“The King & The Clown” is the 10th highest grossing domestic film in South Korea và upon release it was the highest grossing film in its history until “The Host” came along a few months later. This is most impressive for a film that was made on a pretty low-budget, did not feature A-List stars and tackled a controversial subject. So what exactly is it that made “The King và The Clown” (or “The King’s Man”, its original Korean title) tick with the masses?

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Jang-saeng và the effeminate Gong-gil are members of a street performers crew in 15th-century Joseon, who love to vì lewd skits and acrobatic acts which were very popular among the common public at the time, with Jang-saeng playing the male in the story và Gong-gil his female counterpart. Gong-gil is often pimped out by the crew’s leader, a fact which doesn’t sit well with Jang-saeng. An incident forces them lớn run away from their troupe và they decide lớn go to the Capital.

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Once there, they meet up with another group of street performers & together, they decide to vày skits that mock the King and the lifestyle inside the Royal Palace. The news reach cruel King Yeonsan’s ears who has the crew summoned to lớn the Palace to perform for him, after which he takes a shine to lớn the graceful Gong-gil.


Director Lee Joon-ik has made a career out of fantastic period dramas. A majority of the films in his filmography are of the genre and although “The King và The Clown” was only his sophomore effort, it remains his crowning glory. He successfully manages khổng lồ create a world of beauty, colour and affection, driven forward by the equally beautiful, colourful và affectionate people that inhabit it. While homosexuality is a theme that runs through the film, it never explicitly states if Jang-saeng loves Gong-gil in that way, & the only intimate tương tác between the King và Gong-gil happens when the King kisses a passed-out Gong-gil. Therein lies the title’s true strength. It truly carries the emotional vi xử lý core of the characters’ feelings. This film was released just a year after homosexuality was removed as a “socially unacceptable” behaviour by the Government và the delicacy with which it handles the relationships between the three leads worked massively in its favour.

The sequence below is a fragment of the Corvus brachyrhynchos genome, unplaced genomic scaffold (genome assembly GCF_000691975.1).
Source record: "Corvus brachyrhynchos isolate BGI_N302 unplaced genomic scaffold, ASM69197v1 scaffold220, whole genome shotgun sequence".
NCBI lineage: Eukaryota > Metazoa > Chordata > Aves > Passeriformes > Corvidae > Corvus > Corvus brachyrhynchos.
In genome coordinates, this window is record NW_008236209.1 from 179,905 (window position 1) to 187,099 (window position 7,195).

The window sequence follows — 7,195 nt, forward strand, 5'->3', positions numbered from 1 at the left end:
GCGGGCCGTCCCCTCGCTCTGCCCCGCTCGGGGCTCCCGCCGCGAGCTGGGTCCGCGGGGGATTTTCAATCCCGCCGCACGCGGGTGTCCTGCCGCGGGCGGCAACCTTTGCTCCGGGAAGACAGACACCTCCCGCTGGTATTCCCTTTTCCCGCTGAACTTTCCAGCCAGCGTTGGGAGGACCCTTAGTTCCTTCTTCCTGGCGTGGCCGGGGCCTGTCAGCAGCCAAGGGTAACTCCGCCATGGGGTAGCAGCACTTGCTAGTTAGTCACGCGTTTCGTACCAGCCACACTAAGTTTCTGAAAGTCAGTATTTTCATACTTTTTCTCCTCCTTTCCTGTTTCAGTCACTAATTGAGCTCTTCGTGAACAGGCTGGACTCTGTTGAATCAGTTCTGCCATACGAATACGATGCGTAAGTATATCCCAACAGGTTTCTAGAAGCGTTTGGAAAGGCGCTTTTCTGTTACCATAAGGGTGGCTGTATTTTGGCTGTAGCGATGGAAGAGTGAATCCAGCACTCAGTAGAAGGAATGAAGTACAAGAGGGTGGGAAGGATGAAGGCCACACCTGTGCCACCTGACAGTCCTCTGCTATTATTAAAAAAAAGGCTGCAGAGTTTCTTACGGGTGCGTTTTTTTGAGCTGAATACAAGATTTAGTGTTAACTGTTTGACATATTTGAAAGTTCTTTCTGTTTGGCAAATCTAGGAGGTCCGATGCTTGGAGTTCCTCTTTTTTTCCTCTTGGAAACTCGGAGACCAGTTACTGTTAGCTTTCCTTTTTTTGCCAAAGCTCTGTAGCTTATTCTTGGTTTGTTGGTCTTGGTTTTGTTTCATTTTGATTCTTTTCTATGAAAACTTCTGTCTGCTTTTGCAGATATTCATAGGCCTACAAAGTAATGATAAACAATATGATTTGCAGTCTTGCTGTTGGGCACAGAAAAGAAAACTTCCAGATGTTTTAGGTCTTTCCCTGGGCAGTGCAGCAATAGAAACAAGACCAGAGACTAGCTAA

A street performance in the beginning has Gong-gil declare, “Here comes a fool rash & proud. I never knew a fool who knows his place.” One is reminded of this at various junctions in the story as the events play out. An unhinged King sits on the Throne, street performers who have no place in the Palace are allowed to live there, the Clown pretends khổng lồ be the King for his performances while the actual King often joins in và bows down to the Clown, a woman who used lớn be a whore now sits beside the King as his consort, và a Clown, who knows nothing about royalty or politics, is made a Minister to lớn the King. By the time it dawns to lớn all of these fools that they may not be in their place, it is too late for them.

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The script relies heavily on the chemistry between the three leads. It was a very bold move lớn cast three actors who didn’t have a whole body of work before this, but it totally payed out! Kam Woo-sung is excellent as the ambitious, masculine Jang-saeng who just wants khổng lồ be out there performing with the one he cares for the most. Gong-gil is a character that not many actors would have wanted to lớn touch, but full credits to Lee Joon-gi for breathing life into him! His Gong-gil is very graceful, polite, naïve và yes, very beautiful too. He has indeed made the character his own and it would be difficult to imagine any other actor in the role. But it is Jung Jin-young who absolutely steals the show as the tyrannical King Yeonsan. The swings that he takes from the fun-loving young King khổng lồ an affectionate, loving man to a tyrannical ruler who knows no mercy are phenomenal. He is mesmerising to watch and leaves the viewer feeling almost sorry for a King who is known throughout history as one of the worst, most violent Kings of the Joseon dynasty.

The cinematography, mix designs & costume design demand special mention, as does the score of the film. While the grand sets and colourful costumes are beautifully captured by cinematographer Ji Kil-woong, composer Lee Byung-woo’s background score really elevates the scenes to new heights. This is most noticeable in the scenes of the performances by the troupes, both on the streets and within the Palace walls. Although the story has been adapted from the stage play “Yi”, the film looks and feels very cinematic in its scope & execution. It maintains a steady pace throughout with no scenes feeling out of place or unnecessary.

Movies dealing with homosexuality in South Korea are quite rare. “The King và The Clown” remains one of the finest, most subtle efforts lớn handle the subject. It is not merely a love story. It holds an emotional vi xử lý core that does not need words or actions sometimes. It just needs to be felt.